And now Rose has a big decision ahead of her. While she’s always loved Yale’s environment, Rose says she’s also very interested in Harvard and Princeton. This week she’ll have her last two college visits at Yale and Harvard.

“They’re all such great schools,” she said. “[I’ll] try to see where I’ll fit in the best.”

Wherever Rose ends up, she says she plans to study political science and Russian literature.

She has until May 1 to decide.

article by Emily Shapiro via abcnews.go.com

Can’t Stop, Won’t Stop: Oakland Teen Akintunde Ahmad’s 5.0 GPA, 2100 SAT Score, Land Him Acceptance From Multiple Ivy Leagues

17-year-old Akintunde Ahmad. (Photo courtesy of YouTube/ABC)
17-year-old Akintunde Ahmad. (Photo courtesy of YouTube/ABC)

When most people see 17-year-old Akintunde Ahmad, they find it hard to believe he has earned a 5.0 GPA, a 2100 SAT score and acceptance into almost every Ivy League school in the nation.  This is because Ahmad, who describes himself as a “street dude,” admits that he is often judged by his 6-foot-1 frame and waist-long dreads. In fact, the Oakland teen has been underestimated by his peers to the point where only cellphone images of his grades and test scores provide the most viable proof.

According to ABC, Ahmad — who attends Oakland Tech High in northern California — has been accepted into a number of prestigious schools including Yale, Brown, Columbia, Northwestern, the University of Southern California, UCLA and Howard, among others.

Aside from his exceptional academic record, Ahmad also plays three instruments and is a star athlete on his school’s baseball team. So much so, that he has even been approached by Yale about joining the university’s team.  “Every school he applied to is already Division 1, so he wasn’t taking a step down as far as baseball is concerned,” baseball coach Bryan Bassette told ABC.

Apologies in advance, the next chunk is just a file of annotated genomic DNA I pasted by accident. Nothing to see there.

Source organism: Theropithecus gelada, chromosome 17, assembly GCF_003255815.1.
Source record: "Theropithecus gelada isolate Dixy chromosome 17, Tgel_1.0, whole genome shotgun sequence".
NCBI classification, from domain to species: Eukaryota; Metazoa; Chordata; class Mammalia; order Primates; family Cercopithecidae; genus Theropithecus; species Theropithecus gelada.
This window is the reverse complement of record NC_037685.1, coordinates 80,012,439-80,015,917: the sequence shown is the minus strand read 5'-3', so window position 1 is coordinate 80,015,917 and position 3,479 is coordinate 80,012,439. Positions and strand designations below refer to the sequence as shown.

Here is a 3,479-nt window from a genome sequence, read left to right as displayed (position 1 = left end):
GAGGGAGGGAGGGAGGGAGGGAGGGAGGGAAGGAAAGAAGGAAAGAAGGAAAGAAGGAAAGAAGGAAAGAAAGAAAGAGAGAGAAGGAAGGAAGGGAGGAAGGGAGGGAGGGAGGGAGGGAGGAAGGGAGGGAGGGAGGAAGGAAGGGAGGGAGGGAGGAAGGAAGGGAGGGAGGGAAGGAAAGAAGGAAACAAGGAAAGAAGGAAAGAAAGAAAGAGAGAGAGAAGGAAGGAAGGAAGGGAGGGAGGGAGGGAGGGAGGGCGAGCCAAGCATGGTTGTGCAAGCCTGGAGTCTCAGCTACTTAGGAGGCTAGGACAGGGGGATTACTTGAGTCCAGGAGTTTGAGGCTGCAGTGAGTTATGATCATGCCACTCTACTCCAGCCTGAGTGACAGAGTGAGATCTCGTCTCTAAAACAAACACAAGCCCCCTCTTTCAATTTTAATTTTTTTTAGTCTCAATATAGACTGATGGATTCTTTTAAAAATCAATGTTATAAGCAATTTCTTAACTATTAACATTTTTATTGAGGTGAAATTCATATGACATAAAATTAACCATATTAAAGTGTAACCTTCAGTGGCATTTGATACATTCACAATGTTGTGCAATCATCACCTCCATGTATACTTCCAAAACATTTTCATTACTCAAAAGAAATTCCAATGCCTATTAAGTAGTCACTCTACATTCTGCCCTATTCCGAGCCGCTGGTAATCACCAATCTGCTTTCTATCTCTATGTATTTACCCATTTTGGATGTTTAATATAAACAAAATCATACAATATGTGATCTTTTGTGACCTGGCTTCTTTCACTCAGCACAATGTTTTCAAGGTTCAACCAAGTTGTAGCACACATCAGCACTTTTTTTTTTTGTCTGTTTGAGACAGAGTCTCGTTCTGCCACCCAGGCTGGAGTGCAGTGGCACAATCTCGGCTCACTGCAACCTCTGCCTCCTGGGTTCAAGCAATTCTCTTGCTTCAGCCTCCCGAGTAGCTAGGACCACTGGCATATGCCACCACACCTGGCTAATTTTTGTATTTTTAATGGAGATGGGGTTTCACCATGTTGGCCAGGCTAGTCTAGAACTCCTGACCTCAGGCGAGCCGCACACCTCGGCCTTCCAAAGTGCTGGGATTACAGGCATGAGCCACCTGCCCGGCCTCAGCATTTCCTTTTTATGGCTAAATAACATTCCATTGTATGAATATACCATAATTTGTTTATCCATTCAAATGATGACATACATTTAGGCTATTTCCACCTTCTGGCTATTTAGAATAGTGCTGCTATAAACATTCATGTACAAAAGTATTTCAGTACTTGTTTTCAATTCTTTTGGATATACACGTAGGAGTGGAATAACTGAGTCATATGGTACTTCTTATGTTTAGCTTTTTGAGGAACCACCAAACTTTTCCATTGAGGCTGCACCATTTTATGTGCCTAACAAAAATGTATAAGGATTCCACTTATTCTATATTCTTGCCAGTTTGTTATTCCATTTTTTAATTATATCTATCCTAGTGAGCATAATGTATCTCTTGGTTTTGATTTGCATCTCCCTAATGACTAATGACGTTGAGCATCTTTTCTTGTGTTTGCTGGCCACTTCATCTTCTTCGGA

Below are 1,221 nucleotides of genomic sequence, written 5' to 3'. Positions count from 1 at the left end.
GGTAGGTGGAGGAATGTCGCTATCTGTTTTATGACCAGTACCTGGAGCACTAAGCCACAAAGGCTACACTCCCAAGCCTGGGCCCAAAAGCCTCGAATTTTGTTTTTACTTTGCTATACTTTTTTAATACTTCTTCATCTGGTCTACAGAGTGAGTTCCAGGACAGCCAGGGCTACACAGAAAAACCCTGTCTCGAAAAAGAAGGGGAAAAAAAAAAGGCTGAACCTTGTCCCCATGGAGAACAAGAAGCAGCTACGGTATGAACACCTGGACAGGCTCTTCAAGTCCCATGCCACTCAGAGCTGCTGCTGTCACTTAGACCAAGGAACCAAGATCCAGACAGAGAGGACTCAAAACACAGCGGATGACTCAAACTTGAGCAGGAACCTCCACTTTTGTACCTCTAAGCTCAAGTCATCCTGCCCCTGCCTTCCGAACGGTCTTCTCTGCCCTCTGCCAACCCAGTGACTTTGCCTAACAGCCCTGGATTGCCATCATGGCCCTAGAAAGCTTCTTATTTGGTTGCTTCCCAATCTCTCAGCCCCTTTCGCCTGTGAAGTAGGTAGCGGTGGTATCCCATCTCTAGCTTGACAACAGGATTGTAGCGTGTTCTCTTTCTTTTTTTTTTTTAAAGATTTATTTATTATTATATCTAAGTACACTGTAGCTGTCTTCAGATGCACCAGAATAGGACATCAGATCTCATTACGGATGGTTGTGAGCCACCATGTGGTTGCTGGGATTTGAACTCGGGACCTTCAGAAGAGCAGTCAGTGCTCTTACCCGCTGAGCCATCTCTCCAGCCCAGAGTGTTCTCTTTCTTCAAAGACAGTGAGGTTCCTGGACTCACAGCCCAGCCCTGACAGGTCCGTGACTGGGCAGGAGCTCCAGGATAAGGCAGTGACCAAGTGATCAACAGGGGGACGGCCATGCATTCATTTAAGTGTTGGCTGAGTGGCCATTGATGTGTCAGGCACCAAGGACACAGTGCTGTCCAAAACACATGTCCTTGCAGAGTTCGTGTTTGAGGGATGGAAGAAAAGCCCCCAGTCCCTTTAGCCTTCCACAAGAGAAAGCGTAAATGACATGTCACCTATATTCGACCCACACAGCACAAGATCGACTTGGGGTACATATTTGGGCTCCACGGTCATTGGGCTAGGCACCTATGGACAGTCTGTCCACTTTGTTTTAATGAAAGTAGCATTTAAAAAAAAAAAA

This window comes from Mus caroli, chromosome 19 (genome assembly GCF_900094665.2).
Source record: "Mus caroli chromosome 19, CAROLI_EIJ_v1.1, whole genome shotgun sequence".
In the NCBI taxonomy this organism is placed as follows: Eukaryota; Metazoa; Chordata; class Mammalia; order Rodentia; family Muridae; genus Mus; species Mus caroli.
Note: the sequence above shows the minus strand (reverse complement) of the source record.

Continue reading “Can’t Stop, Won’t Stop: Oakland Teen Akintunde Ahmad’s 5.0 GPA, 2100 SAT Score, Land Him Acceptance From Multiple Ivy Leagues”

Kathryn Finney Is FOCUSed on Getting Black Women STARTed in Tech

Kathryn Finney of Budget Fashionista launched DigitalUndivided with the intent to increase participation of black women in tech (Image: Source)

Attention tech entrepreneurs: If you’ve never heard of Kathryn Finney before, then pay attention; she is someone you should know. In fact, more importantly, if she knows you, she can be the best friend you’ve never had.

Known across the blogosphere as The Budget Fashionista, Finney is famous for teaching the fashion-conscious, but financially-challenged among us, how to look runway-ready for a fifth of the cost. The Yale epidemiology graduate started the blog in 2003, before the invention of WordPress, and after her husband, a web-developer at Victoria’s Secret, pointed out that her shopping was putting a crimp in their pocketbooks.

“When I started doing the Budget Fashionista I was newly married, living in Philadelphia. Knew no one, but my husband [who] worked a lot. I was shopping. I was bored. I was spending a lot of money,” says Finney, who previously worked as a research scientist, specializing in HIV/AIDS in women. “I’ve always been the flyest scientist. I went to India and didn’t bring any clothes in my suitcase so I could bring back fabrics.”

Budget Fashionista’s popularity grew tremendously. Finney scored a position as editor-at-large for BlogHer, was tapped as a regular fashion contributor for NBC’s Today show; became the first fashion blogger to receive a book deal from Random House, penning  How To Be A Budget Fashionista: The Ultimate Guide to Looking Fabulous for Less; and even moved to Los Angeles to begin working on a television show.

Right now, you might be wondering what fashion blogging has to do with the innovation economy. Well, the television show never came to fruition. After everything had been negotiated, the title cards were complete, and only the word Action! was left, Finney’s decided not to pursue a career in entertainment. She felt a deeper calling was still ahead for her in technology.

Continue reading “Kathryn Finney Is FOCUSed on Getting Black Women STARTed in Tech”